Author Topic: VW Diesel Deception  (Read 33024 times)

wwheeler

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Re: VW Diesel Deception
« Reply #25 on: September 23, 2015, 06:06:57 »
Lets just say the software can solve the problem. Why didn't they just use that to begin with and avoid this disaster? Or is that the engine cannot run on test (clean mode) for very long without becoming unreliable. In that case, a simple software change won't help. I am afraid they discovered that this diesel system (non blue-def) can never get to the numbers that the EPA demands long term. Maybe they just crossed their fingers and hoped for the best.
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scoot

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Re: VW Diesel Deception
« Reply #26 on: September 23, 2015, 06:16:56 »
Lets just say the software can solve the problem. Why didn't they just use that to begin with and avoid this disaster? Or is that the engine cannot run on test (clean mode) for very long without becoming unreliable. In that case, a simple software change won't help. I am afraid they discovered that this diesel system (non blue-def) can never get to the numbers that the EPA demands long term. Maybe they just crossed their fingers and hoped for the best.
They didn't do the blue-def system to begin with because it costs interior space for the tank and (I've heard) about 10 hp and a lot more money.  It's all about money.  If they can get away with something that out performs everyone else for less money, it puts them in the position they were 2 weeks ago.  Great product, well-proven, great reputation.  So much for that.

If (and it's a big if) they can modify it with a software change it's pretty much guaranteed to make a dent in performance and economy.

Any way you slice it, they cheated, they knew they were cheating, and they got caught after 6 or 7 years.  It's both civil and criminal violations that we are talking about, and at a minimum heads will roll and a lot of money will roll with it.  Losers are the shareholders and the owners.  There is no winner, except perhaps BMW and Mercedes (unless they are cheating too).  And if they haven't been, it's pay-back time.

There is a lot of on-line discussion about this possibly being the end of diesel.  France is talking of phasing it out because of environmental impact.  But who gives a damn about what France does really.  Lots of the world will be just fine with higher pollution.  I mean does anyone really think that this is going to change things in China?  No probably not.  But it will in the US and in the EU.
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66andBlue

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Re: VW Diesel Deception
« Reply #27 on: September 23, 2015, 07:15:25 »
.....There is no winner, except perhaps BMW and Mercedes (unless they are cheating too).  And if they haven't been, it's pay-back time......
It appears that BMW did NOT cheat:
"In the tests, conducted over five pre-defined routes categorized based on their predominant driving conditions (highway, urban/suburban, and rural-up/downhill driving), real-world nitrogen oxide (NOx) emissions from the Jetta exceeded the US-EPA Tier2-Bin5 (at full useful life) standard by 15 to 35 times. For the Passat, real-world NOx emissions were 5 to 20 times the standard. The BMW vehicle was generally at or below the standard, and only exceeded it during rural uphill operating conditions. (See the detailed fact sheet below for more on this study.)"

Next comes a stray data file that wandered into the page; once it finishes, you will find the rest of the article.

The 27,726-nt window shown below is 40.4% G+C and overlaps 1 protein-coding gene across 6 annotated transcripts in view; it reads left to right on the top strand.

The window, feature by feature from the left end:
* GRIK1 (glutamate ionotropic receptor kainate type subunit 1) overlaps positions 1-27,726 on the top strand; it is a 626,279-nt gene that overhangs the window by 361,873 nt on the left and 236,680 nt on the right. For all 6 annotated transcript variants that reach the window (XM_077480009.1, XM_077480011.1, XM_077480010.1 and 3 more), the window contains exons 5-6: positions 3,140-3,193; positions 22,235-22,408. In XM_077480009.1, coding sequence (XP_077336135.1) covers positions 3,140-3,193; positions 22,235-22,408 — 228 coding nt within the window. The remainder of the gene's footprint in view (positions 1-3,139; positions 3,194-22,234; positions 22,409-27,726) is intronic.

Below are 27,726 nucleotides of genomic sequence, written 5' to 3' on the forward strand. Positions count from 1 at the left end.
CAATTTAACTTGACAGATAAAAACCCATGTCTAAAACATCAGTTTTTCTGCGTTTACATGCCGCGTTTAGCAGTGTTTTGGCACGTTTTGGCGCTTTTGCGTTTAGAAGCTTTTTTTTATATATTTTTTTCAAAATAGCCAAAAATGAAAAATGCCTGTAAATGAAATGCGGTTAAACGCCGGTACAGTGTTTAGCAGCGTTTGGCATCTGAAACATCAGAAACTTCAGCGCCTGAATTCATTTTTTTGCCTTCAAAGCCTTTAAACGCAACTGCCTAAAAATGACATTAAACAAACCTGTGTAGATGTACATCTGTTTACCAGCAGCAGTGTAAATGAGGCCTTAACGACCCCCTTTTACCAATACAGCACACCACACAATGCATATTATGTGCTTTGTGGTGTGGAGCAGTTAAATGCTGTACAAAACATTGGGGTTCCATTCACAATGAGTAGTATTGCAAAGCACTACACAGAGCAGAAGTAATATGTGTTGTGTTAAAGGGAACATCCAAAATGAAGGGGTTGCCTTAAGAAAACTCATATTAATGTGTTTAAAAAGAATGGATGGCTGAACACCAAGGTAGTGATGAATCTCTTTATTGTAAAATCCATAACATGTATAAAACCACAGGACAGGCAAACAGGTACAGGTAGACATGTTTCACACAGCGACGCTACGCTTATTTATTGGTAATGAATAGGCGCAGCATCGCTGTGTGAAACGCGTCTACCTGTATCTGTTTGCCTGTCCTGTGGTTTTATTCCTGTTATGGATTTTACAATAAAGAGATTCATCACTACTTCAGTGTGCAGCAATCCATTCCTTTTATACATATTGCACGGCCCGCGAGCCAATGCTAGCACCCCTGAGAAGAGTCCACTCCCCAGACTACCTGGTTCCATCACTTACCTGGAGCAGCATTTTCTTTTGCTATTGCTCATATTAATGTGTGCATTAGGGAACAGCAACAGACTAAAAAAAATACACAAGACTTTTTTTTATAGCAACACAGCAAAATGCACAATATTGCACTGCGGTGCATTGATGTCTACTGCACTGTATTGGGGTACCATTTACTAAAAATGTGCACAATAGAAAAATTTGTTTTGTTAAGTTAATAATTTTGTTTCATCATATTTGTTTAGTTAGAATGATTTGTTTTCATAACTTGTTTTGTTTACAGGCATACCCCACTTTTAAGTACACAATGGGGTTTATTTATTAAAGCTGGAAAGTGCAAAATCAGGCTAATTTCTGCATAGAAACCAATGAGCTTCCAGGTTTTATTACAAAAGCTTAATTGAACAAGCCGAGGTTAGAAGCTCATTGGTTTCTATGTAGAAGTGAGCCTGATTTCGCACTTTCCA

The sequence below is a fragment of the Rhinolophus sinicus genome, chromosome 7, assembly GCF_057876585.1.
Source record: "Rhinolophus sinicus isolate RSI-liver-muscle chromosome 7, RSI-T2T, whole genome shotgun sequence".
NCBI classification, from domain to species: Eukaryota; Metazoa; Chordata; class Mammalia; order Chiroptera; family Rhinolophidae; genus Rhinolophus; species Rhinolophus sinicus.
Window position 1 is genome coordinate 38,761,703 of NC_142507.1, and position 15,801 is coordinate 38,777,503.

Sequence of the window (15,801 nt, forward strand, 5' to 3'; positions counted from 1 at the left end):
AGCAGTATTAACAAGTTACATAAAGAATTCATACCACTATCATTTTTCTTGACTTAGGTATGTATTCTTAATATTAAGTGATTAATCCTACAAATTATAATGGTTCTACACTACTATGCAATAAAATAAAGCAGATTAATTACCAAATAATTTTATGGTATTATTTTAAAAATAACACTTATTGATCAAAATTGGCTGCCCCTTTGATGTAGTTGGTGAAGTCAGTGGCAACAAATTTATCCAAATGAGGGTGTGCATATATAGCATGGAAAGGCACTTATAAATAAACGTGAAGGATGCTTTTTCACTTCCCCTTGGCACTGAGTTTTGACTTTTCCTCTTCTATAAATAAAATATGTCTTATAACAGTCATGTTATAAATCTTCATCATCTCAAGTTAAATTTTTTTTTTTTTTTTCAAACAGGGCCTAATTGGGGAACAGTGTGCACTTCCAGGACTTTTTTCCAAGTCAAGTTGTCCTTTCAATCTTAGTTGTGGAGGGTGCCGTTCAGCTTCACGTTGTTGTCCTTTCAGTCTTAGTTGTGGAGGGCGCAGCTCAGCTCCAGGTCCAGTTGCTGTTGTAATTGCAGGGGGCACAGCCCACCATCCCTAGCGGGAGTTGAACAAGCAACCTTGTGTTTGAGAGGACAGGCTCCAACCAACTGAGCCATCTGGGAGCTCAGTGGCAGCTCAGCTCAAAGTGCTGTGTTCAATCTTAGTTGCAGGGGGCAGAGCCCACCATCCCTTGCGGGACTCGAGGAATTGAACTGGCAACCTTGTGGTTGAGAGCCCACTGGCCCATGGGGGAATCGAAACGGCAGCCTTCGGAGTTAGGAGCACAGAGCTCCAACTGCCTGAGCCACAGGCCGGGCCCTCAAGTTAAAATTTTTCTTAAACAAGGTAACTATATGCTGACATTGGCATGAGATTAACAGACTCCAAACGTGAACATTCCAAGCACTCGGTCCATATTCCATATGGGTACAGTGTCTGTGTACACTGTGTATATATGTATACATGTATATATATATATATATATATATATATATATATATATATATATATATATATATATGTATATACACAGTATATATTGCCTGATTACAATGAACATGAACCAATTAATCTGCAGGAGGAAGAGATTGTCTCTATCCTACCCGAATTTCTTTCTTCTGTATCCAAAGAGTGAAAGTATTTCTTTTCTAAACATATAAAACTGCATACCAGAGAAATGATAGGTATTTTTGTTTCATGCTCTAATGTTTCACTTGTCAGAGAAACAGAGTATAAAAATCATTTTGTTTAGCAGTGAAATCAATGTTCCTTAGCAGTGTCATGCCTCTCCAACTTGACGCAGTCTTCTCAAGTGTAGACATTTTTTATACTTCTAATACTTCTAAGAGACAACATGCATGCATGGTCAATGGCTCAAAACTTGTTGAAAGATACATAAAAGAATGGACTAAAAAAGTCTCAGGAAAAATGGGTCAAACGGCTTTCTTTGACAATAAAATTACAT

Perhaps VW may not be the only one:
"Drew Kodjak emphasized that excessive pollutant emissions during real-world driving is not something confined to the United States. ICCT research studies in Europe have repeatedly found large and growing gaps between real world emissions and the regulatory certification levels. “This is a global problem that will require a coordinated global solution,” said Kodjak."

http://www.theicct.org/news/epas-notice-violation-clean-air-act-volkswagen-press-statement
« Last Edit: September 23, 2015, 07:21:56 by 66andBlue »
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wwheeler

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Re: VW Diesel Deception
« Reply #28 on: September 23, 2015, 16:39:01 »
I suspect this is just the tip of the iceberg. It will be interesting if any others get caught, gas or diesel.

I bet this is the end of diesels in cars in the US. Barely had a foothold to begin. The diesel packages cost way more, prices per gallon are higher especially in Winter, and now the environmental thing is gone. With electrics and hybrids, diesels don't stand a chance.

GM killed it in the 80's. VW killed it in 2015.
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scoot

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Re: VW Diesel Deception
« Reply #29 on: September 23, 2015, 16:52:37 »
Well VW _may_ have killed it for the United States.  Diesel prices are all over the map.  Right now in CA and AZ they are lower than gas.  If BMW were to take a change in attitude and actually import an entry level diesel they might be well-positioned to absorb some of the disgruntled VW owners and prospective buyers.   Instead BMW focuses on 6 cylinder gas cars (even for their smallest cars) which seems kind of crazy to me given this opportunity.
Scott Allen
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wwheeler

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Re: VW Diesel Deception
« Reply #30 on: September 23, 2015, 19:46:51 »
The US marketeers (not to be confused mouseketeers) dictate that the diesel option is a premium model. Shouldn't be, but it is. In Europe they have the entry level diesel. Even to this day, Mercedes has it as a higher level trim. Frustrating because I would have bought an entry level diesel from Mercedes had they offered it. That is why I went with VW because it was a more reasonable cost.

I agree that the entry level diesel with a basic option list is untapped market. Even in trucks until very recently, you had to get the 250 version to get a diesel. I believe Dodge now offers a diesel in the 150 trim. Were they trying to get you up to a 250 ($$$$) and justifying it because of reliabity with the increase torque of a diesel?